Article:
Ask yourself, what are your values? What is it you want people to say about you as a professional? What sets you apart from others? What is your PVP–Personal Value Proposition? “Like corporate brands, a personal brand must be demonstrated in every communication,” writes Bill Barnet for Harvard Business Review.

Creating a job seeker brand is not about creating a facade, or being inauthentic. It’s about unearthing your true values, strengths, and unique traits and figuring out how these combined form a cohesive, professional identity that is valuable to the prospects you want to target. Notch out some quiet time to really learn about yourself in these areas so you are able to transfer them to your LinkedIn presence.

 

Strengthening your job seeker brand reputation

“Audiences evaluate your worth when you show them why you’re worth it. Align your values, goals, motives, aspirations and communication to your personal brand. A personal brand should be congruent to your reputation. A non-congruent personal brand is like a bad odor. It spoils the atmosphere.” (Forbes.com)

As a job seeker, be clear on what your brand is, and be consistent. That consistency helps build your reputation. You cannot appear optimistic one one day, then negative or bitter the next. Do not fluctuate up and back. Not only does this confuse people and raise red flags; but any negative impression you make will leave a stronger and longer impact than a positive one.

It’s personally frustrating for me to see very talented job seekers make posts on LinkedIn about their job search efforts that are negative. While I completely understand their feelings behind their posts, I know that these types of posts affect their brands and can cost them their reputations.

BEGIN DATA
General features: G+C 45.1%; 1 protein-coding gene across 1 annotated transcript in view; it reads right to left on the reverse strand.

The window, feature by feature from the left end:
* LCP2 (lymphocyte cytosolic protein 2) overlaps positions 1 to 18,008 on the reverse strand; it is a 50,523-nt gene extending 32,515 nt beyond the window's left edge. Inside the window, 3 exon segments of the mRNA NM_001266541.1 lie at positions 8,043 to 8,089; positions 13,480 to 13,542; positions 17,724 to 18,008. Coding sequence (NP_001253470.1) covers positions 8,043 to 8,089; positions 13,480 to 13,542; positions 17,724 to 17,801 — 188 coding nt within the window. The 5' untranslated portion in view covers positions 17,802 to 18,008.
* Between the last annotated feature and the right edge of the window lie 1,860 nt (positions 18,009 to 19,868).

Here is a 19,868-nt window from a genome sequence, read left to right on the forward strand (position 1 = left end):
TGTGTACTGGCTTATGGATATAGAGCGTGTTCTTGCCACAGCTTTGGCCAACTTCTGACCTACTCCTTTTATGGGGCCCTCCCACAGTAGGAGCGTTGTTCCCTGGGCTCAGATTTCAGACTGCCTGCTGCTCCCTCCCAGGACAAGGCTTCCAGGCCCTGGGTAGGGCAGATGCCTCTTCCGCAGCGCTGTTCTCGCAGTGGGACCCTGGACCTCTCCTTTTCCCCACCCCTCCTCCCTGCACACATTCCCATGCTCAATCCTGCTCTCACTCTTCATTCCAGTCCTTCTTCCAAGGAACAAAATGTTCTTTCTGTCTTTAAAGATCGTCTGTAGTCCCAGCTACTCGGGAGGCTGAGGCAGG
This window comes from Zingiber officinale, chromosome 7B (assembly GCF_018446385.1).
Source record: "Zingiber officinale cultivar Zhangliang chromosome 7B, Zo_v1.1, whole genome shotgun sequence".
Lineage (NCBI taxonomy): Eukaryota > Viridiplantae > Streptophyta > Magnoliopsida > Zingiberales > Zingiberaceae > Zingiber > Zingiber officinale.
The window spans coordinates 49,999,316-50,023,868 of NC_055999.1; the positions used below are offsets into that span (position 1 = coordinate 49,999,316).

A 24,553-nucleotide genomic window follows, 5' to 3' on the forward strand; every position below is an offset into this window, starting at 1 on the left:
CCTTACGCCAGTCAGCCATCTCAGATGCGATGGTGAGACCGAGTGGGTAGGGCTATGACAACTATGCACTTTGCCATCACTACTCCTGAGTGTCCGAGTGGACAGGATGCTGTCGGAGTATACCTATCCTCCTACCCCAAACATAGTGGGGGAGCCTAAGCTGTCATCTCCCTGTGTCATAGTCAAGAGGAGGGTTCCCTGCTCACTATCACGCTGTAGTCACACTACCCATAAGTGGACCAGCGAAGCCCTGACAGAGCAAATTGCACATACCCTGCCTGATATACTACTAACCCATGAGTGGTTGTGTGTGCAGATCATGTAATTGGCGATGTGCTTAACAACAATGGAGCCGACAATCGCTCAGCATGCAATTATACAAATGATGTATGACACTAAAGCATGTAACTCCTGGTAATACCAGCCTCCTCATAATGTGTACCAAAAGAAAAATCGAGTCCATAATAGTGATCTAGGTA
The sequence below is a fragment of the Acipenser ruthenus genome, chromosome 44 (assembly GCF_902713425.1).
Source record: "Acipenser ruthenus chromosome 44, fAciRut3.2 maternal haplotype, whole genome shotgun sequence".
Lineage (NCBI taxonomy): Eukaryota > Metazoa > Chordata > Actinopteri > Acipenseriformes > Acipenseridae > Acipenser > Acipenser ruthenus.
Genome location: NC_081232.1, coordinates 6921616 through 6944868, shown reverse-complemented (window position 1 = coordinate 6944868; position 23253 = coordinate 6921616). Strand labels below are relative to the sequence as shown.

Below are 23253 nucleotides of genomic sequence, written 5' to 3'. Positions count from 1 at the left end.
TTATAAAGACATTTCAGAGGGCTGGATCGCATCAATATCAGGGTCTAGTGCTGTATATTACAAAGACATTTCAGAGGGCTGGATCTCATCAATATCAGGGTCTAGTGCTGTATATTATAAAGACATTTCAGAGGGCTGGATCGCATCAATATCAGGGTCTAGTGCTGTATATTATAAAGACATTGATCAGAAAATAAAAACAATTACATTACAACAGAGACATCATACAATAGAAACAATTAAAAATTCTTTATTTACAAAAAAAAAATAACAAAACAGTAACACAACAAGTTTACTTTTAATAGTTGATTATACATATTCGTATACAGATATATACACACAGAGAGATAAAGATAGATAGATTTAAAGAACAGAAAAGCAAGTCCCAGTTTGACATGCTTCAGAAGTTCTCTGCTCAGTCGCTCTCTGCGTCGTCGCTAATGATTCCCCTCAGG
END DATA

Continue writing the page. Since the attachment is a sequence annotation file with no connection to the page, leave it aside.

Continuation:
For example, the below post from LinkedIn was written by someone seeking a high level position. The person clearly spells out what they want, but does it in a manner that’s negative, somewhat entitled, and doesn’t tell anyone what they have to offer. It’s almost like, “I’m about to throw in the towel, so here’s what you need to give me.”

 

bad job seeker brand post

This job seeker is not helping their brand. Instead, they come across as bitter, demanding, and unattractive.

 

How much positive attention is this person likely to get from their desired audience? How do you think this post will make their target audience feel about their brand? And, what do you think this does to the poster’s reputation?

 

Engaging with your target audience

“It’s important to engage with your fans and followers on a regular basis. Respond to questions, respond to comments and share information or content that will be helpful for them. You can also ask for feedback from time to time, which will help you build relationships with them.” (RobinWaite.com)

If you’re using LinkedIn for any reason, it’s crucial to know who your target audience is. Otherwise, you’re just floundering around. Worse, if you randomly post about various topics, LinkedIn’s algorithms may select your target audience for you, giving your posts attention from people who are completely unable to help you in your quest for a new job.

In fact, before you even start to craft your job seeker brand you should determine who your target audience is. As a job seeker, your target audience isn’t just recruiters. That’s too broad. Narrow it down to the type of recruiters and the type of companies. This requires a bit of research, but it’s the only way to ensure your posts and comments are appealing to the exact audience you want.

Once you’ve determined your target audience, you need to engage with them on a consistent basis. Further, every post you make should be something of interest to your audience, and relevant to your goal of landing a connection or interview. Keeping your posts focused will not only attract your target audience, but it will establish you as someone knowledgeable in your field, which is what you want when you’re looking for a new job.